Here’s a scenario: Let’s say police one night pull over a pickup truck, and let’s say that a narcotics dog almost immediately gives an alert that it smells drugs when it approaches the vehicle.

There’s a twist, though. In addition to being trained to sniff for methamphetamine, cocaine, heroin and ecstasy, the dog is also trained to give the same alert when it smells marijuana — even though Colorado law doesn’t make possession of marijuana inherently criminal.

Now, here’s a question: Do police have enough evidence of a crime to search that truck?

For the six years since Colorado voters approved marijuana legalization, state and local law enforcement agencies have hedged on that question. Departments across the state have retired their not-that-old K-9s brought up to smell marijuana as a crime and replaced them with sprightly new dogs that are cool with cannabis. That makes the new dogs’ bark beyond reproach in drug cases.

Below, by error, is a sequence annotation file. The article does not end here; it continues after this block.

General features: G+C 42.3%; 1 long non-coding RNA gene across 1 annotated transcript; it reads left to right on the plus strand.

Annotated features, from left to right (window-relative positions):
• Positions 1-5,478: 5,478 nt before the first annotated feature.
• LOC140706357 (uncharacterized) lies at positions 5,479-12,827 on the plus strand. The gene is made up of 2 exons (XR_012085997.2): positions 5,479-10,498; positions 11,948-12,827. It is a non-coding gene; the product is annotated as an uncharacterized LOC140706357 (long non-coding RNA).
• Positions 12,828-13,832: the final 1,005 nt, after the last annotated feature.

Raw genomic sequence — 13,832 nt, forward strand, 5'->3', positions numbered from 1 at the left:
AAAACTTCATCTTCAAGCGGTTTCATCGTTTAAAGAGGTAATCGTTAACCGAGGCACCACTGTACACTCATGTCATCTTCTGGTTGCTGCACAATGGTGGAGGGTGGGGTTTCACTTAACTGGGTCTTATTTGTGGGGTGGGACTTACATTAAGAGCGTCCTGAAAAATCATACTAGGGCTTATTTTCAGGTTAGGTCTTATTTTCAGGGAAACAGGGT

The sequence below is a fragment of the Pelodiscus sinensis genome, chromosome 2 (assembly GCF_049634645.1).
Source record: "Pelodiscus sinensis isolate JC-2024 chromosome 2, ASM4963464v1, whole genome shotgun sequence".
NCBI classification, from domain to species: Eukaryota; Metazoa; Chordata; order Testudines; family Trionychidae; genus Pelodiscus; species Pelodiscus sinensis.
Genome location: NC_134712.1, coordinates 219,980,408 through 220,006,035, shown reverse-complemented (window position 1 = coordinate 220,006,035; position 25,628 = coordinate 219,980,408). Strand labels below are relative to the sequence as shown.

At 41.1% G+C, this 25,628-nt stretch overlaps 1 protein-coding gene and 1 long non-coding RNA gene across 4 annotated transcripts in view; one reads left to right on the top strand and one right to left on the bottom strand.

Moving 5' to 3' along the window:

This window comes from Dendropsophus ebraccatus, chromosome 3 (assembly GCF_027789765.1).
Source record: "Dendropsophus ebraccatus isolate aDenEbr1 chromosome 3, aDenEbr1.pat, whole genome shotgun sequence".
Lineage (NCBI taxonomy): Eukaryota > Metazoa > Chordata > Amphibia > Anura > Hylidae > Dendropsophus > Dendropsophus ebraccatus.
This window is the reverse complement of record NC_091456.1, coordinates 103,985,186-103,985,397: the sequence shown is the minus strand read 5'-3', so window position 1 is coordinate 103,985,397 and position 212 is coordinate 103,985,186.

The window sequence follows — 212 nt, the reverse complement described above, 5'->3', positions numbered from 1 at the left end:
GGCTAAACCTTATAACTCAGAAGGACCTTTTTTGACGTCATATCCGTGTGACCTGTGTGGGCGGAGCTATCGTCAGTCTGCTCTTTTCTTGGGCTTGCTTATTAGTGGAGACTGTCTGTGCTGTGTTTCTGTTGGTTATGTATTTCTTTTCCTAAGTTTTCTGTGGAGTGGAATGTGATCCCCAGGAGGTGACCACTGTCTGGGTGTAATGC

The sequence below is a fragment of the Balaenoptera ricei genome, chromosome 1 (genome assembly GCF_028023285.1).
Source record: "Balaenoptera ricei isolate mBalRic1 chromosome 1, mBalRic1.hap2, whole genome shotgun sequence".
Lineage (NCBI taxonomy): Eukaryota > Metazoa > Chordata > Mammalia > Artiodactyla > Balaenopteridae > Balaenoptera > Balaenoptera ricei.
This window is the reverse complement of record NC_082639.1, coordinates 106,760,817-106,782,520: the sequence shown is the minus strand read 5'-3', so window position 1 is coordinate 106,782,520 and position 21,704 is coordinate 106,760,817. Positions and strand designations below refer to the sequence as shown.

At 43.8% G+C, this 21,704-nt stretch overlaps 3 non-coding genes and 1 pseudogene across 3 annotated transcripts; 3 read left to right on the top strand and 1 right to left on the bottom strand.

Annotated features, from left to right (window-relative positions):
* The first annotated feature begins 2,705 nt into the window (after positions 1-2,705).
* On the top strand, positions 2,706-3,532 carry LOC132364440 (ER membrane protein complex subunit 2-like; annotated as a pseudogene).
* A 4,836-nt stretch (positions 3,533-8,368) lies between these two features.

But it’s never been settled law that this transition had to occur in the first place. On Wednesday, the Colorado Supreme Court will hear arguments about whether an alert from a marijuana-sniffing dog is alone enough to justify a search. In doing so, it will return to the bigger question the state’s highest court has visited time and again since 2012: What exactly did it mean for Colorado voters to “legalize” marijuana?

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